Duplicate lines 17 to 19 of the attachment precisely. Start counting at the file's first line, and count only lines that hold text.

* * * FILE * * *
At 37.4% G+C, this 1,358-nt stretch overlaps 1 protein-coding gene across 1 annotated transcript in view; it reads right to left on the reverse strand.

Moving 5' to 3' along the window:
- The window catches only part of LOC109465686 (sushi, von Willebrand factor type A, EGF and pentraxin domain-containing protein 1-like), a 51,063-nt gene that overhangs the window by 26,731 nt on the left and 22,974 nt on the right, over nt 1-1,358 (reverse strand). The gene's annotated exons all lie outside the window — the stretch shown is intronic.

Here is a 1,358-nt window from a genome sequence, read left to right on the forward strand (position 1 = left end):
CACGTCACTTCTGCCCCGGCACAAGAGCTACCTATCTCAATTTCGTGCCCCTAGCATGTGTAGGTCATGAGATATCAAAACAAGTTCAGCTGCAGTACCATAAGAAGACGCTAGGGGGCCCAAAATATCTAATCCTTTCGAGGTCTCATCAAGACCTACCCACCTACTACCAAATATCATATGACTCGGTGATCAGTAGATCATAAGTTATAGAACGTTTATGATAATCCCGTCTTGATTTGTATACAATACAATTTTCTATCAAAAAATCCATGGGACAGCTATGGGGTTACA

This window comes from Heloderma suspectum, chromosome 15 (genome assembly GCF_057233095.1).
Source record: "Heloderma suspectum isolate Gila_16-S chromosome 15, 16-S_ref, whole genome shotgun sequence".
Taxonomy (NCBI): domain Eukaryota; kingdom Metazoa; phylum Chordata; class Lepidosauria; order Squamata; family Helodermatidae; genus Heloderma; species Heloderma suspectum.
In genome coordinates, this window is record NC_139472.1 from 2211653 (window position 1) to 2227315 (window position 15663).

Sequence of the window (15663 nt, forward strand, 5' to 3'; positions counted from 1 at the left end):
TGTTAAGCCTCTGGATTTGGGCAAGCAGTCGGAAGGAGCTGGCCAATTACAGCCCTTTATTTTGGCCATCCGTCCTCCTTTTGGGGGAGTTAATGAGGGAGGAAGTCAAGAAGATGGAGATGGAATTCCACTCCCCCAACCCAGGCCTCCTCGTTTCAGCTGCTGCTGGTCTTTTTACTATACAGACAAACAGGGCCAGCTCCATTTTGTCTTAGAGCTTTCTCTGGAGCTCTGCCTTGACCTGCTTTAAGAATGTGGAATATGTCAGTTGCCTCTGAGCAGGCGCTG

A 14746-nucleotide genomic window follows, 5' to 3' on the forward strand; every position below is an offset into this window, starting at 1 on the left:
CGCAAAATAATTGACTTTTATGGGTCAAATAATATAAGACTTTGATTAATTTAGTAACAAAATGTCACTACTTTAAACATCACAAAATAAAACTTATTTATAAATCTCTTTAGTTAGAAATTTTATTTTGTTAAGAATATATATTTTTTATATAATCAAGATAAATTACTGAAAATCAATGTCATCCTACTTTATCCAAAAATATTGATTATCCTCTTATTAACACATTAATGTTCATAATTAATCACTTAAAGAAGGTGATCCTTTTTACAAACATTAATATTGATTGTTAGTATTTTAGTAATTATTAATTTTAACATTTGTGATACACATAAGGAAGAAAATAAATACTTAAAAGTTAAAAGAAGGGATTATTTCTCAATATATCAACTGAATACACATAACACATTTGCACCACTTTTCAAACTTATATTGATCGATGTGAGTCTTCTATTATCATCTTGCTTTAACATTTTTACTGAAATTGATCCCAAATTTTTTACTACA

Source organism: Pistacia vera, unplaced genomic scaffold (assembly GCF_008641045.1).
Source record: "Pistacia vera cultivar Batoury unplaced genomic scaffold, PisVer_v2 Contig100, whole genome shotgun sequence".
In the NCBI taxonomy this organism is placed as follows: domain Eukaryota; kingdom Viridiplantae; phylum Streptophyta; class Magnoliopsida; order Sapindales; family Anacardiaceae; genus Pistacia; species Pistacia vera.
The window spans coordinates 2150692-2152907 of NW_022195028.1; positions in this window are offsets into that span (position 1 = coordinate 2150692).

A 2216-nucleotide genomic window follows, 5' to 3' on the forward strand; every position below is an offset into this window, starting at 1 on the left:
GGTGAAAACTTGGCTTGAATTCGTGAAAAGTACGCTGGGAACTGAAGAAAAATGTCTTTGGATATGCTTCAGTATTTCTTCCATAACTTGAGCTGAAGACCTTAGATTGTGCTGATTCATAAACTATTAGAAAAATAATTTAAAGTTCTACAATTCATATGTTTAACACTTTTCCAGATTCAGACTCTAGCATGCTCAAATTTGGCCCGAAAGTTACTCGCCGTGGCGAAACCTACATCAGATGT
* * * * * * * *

The window spans coordinates 2150692-2152907 of NW_022195028.1; positions in this window are offsets into that span (position 1 = coordinate 2150692).

A 2216-nucleotide genomic window follows, 5' to 3' on the forward strand; every position below is an offset into this window, starting at 1 on the left:
GGTGAAAACTTGGCTTGAATTCGTGAAAAGTACGCTGGGAACTGAAGAAAAATGTCTTTGGATATGCTTCAGTATTTCTTCCATAACTTGAGCTGAAGACCTTAGATTGTGCTGATTCATAAACTATTAGAAAAATAATTTAAAGTTCTACAATTCATATGTTTAACACTTTTCCAGATTCAGACTCTAGCATGCTCAAATTTGGCCCGAAAGTTACTCGCCGTGGCGAAACCTACATCAGATGT